Since my music career was essentially over, I decided to double down on my design work. I had been working at a t-shirt shop through during college, and I wanted to help it thrive instead of stagnate. The owner resisted any change, though. He had been in financial trouble for a long time, with multiple bouts against the IRS to his record. He was not in a position to fix what he didn’t see as broken. Like the band members I had played with, this guy couldn’t take himself seriously enough to be better than just okay and I was getting to a point where I couldn’t work with people like that.
After 5 years, I walked out.
For a moment shortly after, I thought I had found my stride with freelancing. With some luck, I landed a magazine gig that paid me two grand – a fortune at the time. A lot of lottery winners later realize that the money ultimately ruined their life and that there was some unknown curse attached to it. Such was the case here. The company was unclear about their wants, their needs, and their expectations. After working through Christmas and New Years, it became too much to bear and I was mentally worse off after the gig ended. Cut and paste this experience with the next gig. And the next. And the next.
After a year of stops and starts, I found myself once more needing a day job. My past experience as a telefundraiser lead me to a position with the Pittsburgh Symphony Orchestra. As a musician, it seemed like a great fit and they agreed. Unfortunately, on my second day of training, the PSO went on strike. I was laid off in a position where I couldn’t market my creative services, nor could I land the kind of job it seemed that society expected of me.
It was during this time that I discovered an educational YouTube channel that preached something that I had known all along but had never acted on: designers are problem solvers. We are the ones who craft solutions to problems that clients don’t even realize they have. All we had to do was connect that no one ever just needs a graphic – they need customers. I knew I could attract customers, and here I was being presented with the perfect framework to sell it.
The YouTube channel’s Black Friday sale approached and they announced they would be giving away fifteen-hundred dollars worth of educational materials that could jumpstart a career selling design and strategy. At the same time, the Pittsburgh Symphony ended their strike. They asked me to come back on the same day as the giveaway. Steady work. Steady hours. Security.
I had a decision to make.
The YouTube channel was smallish, with less than a hundred thousand subscribers. As a gambling man, I knew I had decent odds of winning. With what some might call reckless abandon, I called the Symphony and informed them I wouldn’t be returning.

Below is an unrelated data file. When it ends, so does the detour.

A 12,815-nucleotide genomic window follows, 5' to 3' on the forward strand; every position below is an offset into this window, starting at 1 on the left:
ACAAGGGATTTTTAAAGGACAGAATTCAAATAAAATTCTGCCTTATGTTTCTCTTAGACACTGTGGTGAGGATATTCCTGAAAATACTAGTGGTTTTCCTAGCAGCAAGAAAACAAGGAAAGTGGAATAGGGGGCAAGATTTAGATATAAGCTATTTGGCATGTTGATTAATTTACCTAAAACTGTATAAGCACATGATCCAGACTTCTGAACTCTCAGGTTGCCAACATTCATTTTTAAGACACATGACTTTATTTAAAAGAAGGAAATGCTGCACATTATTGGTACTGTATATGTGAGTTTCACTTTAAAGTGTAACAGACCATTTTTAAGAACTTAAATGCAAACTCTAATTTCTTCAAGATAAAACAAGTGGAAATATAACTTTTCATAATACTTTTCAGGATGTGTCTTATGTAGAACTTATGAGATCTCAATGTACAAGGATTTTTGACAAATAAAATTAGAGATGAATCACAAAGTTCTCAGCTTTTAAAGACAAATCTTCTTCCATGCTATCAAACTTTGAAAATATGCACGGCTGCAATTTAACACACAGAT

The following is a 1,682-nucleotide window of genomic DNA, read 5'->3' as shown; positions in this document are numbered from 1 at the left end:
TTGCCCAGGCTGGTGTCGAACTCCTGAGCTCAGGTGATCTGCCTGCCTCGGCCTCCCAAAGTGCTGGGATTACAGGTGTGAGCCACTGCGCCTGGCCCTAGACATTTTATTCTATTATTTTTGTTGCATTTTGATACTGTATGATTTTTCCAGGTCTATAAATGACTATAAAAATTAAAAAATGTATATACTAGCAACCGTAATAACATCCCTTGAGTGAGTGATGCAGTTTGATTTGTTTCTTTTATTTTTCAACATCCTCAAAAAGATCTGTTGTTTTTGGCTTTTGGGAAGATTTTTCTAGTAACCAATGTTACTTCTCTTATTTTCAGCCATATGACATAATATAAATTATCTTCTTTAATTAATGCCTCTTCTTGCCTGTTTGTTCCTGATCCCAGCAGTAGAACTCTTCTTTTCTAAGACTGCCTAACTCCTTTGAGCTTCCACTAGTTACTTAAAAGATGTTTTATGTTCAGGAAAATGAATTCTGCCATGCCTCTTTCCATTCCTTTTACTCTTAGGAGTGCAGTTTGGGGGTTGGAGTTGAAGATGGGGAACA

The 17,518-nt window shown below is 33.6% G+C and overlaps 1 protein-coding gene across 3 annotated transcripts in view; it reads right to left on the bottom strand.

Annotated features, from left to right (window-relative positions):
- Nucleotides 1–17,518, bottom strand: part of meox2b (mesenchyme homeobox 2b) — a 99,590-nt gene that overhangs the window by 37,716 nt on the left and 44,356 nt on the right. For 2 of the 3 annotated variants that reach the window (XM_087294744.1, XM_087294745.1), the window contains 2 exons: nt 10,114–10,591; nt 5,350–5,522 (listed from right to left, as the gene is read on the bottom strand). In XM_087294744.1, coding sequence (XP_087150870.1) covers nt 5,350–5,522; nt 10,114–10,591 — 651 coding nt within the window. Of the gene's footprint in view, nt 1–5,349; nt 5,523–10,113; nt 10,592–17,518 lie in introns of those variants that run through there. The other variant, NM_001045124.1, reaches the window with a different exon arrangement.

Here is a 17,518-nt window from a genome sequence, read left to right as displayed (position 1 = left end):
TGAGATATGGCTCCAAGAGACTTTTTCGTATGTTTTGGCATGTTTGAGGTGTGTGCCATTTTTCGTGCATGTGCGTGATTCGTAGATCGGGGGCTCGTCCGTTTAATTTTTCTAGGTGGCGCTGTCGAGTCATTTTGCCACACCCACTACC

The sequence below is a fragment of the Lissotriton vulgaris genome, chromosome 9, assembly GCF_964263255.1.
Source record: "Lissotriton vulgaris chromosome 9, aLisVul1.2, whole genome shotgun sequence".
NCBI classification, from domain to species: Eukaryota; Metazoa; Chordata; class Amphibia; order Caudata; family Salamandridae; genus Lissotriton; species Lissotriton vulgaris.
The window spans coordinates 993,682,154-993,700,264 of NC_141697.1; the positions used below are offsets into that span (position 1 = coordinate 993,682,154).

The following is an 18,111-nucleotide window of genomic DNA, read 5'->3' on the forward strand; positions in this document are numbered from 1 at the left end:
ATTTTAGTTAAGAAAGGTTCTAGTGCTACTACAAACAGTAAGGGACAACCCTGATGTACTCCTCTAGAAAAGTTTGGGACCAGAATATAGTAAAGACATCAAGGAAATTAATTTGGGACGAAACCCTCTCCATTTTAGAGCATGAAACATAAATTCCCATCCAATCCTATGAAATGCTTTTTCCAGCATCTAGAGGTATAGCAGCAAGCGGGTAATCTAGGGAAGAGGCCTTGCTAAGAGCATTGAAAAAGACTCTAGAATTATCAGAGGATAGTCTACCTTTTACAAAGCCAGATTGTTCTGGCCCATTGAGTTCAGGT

And so, with a fateful retweet, I heard my company’s name, “Aetoric Design,” read aloud on stream. I won.
Fuck a job. I dove headlong into my winnings and started learning from the pros on how to market myself as someone who fixed problems.
I told all of my regular design clients that I would no longer be taking on the odd freelance jobs, instead offering this newfound consultative approach. I would no longer just design logos, build websites, or rewrite their copy. I said “If you want to work with me, it’s not for a quick buck. We’re going to figure out what your business is and we’re going to build it. Together.” And so working with the clients who have trusted my approach, we have tripled social media engagement and added thousands of dollars to yearly revenue. These brands have finally come to realize who their customers are, what they stand for, and how they can turn their mountains into molehills. No company has to fail if they understand what they’re doing.
I took a chance. I stopped fucking around with bands that didn’t work, family that wasn’t supportive, and friends who didn’t get why working a day job just wasn’t for me.
And wouldn’t you know it?I’ve been self-sufficient ever since.
This has changed the lives of my clients, too. Working in these partnerships, I’ve tripled engagement and added thousands of dollars to yearly revenue of the brands who have entrusted their identity to me. The sense of satisfaction in both my clients and my work has increased exponentially.
I believe that every designer who recognizes that their ability to problem-solve is the most powerful weapon in their creative arsenal is capable of the same kind of change if they also recognize that their prowess is being dulled by allowing those who haven’t to facilitate their income or, more importantly, their happiness. Once you take that leap, the opportunities you require to move forward will present themselves to you. You’ll only need recognize them when the time comes.